Contrary to making us feel better about government data, this makes us feel even more uncomfortable. Yesterday, we had believed the explanation behind the low consumption numbers were systemically less efficient calculation methods. We understand quarterly data on GDP has started coming out only in the last 1-2 years, so we thought, the government still has to get its act right on the number collection mechanism.
So our point was: just ignore these consumption numbers, focus on the supply side numbers, where the data is being collected for several years, so more reliable.
Do we feel better now, given that the government claims it was an error and not systemic issues? No. Our point is this: how do we know the current numbers are not simply something pulled out of a hat?
That is what it seems to us. Reacting to the front page story in The Economic Times, it appears to us, that the finance ministry may have simply directed someone at the CSO to come out with palatable numbers forthwith.
We have for long said Indian WPI numbers are incorrect. The Wisdomsmith guage for WPI shows far different numbers (and much higher) to official numbers.
Indian government needs to get some more method into its statistics. Since the last 12 months, official data is becoming increasingly suspect.
Here's a piece on India's energy and food crises:
The sound of trumpets–or was it sirens–was heard from Delhi this week as India’s Premier got loud about his country’s future energy needs. It’s not often we are treated to such transparency. In contrast, China tried to spin its own future call on global energy through the framework of limits this week when it declared it would hold coal consumption to 4.0-4.2 Mt (million tons) by 2015. Clearly, China’s coal consumption juggernaut wants to downplay the fact that these are coal use levels 25 percent to 30 percent higher than today.
In India, meanwhile, they are willing to put some big raw numbers on the situation:
Premier Manmohan Singh told India’s energy firms on Monday to scour the globe for fuel supplies as he warned the country’s demand for fossil fuels was set to soar 40 percent over the next decade. The country of more than 1.1 billion people already imports nearly 80 percent of its crude oil to fuel an economy that is expected to grow 8.5 percent this year and at least nine percent next year. Demand for hydrocarbons — petroleum, coal, natural gas — “over the next 10 years will increase by over 40 percent,” Singh told an energy conference in New Delhi.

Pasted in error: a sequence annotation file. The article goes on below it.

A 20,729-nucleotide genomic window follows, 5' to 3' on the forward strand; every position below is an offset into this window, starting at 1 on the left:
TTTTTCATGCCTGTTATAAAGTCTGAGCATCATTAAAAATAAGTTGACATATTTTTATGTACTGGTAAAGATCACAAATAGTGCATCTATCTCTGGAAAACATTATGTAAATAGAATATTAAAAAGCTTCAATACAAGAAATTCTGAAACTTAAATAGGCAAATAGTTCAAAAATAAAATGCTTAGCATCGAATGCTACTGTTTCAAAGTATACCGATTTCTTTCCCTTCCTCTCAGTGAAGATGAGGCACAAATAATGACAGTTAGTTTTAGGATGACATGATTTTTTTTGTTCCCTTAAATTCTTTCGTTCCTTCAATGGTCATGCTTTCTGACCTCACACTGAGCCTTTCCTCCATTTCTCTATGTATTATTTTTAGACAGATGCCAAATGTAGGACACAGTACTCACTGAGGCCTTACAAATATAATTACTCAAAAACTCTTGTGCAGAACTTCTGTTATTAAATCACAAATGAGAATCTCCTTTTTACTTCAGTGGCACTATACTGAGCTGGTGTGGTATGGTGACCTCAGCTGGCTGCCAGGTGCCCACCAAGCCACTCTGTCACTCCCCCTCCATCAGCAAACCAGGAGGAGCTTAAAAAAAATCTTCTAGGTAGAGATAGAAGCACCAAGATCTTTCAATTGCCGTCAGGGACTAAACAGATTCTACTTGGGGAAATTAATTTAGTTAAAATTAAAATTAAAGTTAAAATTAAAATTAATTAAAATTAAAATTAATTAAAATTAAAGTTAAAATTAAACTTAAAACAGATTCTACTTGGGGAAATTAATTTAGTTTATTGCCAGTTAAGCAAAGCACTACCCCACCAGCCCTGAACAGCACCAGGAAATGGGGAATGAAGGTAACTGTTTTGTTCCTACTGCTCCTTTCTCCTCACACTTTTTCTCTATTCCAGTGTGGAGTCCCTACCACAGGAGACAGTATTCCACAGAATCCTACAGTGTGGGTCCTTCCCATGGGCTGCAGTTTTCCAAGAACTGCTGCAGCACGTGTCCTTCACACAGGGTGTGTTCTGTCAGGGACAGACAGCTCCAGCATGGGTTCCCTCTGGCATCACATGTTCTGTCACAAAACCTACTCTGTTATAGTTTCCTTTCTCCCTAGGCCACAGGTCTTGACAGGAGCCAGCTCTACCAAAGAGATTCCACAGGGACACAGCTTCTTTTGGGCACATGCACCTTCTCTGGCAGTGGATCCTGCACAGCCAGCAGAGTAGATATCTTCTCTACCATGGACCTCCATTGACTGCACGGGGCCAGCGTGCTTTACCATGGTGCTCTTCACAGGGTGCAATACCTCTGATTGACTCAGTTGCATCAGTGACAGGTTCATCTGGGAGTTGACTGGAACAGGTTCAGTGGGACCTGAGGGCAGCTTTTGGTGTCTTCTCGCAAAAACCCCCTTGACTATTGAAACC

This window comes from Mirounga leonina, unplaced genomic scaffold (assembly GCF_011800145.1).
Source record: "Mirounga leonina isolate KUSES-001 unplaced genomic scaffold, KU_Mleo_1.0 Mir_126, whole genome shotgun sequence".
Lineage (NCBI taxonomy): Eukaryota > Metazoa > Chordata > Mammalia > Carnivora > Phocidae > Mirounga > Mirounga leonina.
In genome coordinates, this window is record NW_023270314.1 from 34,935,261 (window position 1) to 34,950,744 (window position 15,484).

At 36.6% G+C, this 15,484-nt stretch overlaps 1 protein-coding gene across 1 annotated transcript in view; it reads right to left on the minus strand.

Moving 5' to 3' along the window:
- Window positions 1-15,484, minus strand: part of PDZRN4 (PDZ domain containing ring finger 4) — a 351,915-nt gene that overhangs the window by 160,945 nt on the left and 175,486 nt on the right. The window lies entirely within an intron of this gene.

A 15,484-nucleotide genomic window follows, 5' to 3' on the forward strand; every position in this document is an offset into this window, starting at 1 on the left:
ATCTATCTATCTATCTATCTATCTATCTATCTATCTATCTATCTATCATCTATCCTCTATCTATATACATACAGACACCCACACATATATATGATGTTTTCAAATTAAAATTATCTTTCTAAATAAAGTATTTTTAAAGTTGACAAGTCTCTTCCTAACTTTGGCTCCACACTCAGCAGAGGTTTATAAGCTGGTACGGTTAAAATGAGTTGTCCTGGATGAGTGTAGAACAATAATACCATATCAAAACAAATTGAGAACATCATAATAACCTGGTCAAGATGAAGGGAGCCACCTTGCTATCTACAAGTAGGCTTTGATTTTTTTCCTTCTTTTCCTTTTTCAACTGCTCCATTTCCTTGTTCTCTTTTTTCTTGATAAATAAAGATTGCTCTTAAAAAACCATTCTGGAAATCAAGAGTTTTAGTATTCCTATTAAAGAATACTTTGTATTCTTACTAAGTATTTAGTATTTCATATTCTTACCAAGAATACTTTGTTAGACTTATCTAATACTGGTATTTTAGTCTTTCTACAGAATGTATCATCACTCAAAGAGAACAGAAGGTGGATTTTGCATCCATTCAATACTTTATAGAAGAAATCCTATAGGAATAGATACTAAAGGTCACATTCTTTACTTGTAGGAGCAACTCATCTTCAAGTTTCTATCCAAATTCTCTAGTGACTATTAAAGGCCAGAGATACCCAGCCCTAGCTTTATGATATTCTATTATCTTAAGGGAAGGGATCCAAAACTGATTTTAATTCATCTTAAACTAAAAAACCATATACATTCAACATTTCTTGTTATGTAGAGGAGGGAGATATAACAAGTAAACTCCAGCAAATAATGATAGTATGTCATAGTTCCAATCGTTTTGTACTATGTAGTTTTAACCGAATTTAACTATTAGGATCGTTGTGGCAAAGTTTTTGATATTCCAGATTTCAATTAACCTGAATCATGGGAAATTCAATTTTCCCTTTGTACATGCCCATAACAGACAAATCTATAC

Question: Is it energy that India needs? Or is it food? This is, of course, roughly the same question. As we look at the chart below, showing the decline of arable land in India from 1961 – 2007, let’s consider that India’s population rose from 444 million to 1.124 billion in the same time period.
Arable land in India has been cut in half over the past 45 years, declining from 0.35 hectares per person to the current 0.14 hectares per person. Cornucopians will protest. They’ll say global productivity of agriculture has soared over the past 50 years, and they would be correct in making such a claim. But the question is: how was that advance actually achieved?
Primarily through fossil fuels, of course. Which gets us back to Premier Singh’s clarion call. With its population having nearly tripled in 50 years, and its arable land cut in half, India is going to have to become much more productive on its remaining land. To do so, it will need to significantly increase its use of fertilizer that either comes straight from the ground, like Potash, or through manufacturing–which requires natural gas. This does not even address India’s growing water problem.
Or, that like many other Asian and Middle Eastern countries, India too has gone abroad in search of farmland. | see: FarmLandGrab.org for both a running tally and newsflow on this global mega-trend
Here are a few excerpts from a NY Times story on lagging agriculture in India:
BAMNOD, India — The 50-year-old farmer knew from experience that his onion crop was doomed when torrential rains pounded his fields throughout September, a month when the Indian monsoon normally peters out.
Mr. Talele’s misfortune, and that of many other farmers here, is a grim reminder of a persistent fact: India, despite its ambitions as an emerging economic giant, still struggles to feed its 1.1 billion people.
Four decades after the Green Revolution seemed to be solving India’s food problems, nearly half of Indian children age 5 or younger are malnourished. And soaring food prices, a problem around the world, are especially acute in India.
Critics say Indian policy makers have failed to follow up on the country’s investments in agricultural technology of the 1960s and ’70s, as they focused on more glamorous, urban industries like information technology, financial services and construction.
Food inflation hits especially hard here because Indians — most of whom live on less than $2 a day — spend a bigger portion of their disposable incomes on food than people in other big, developing economies like China and Brazil.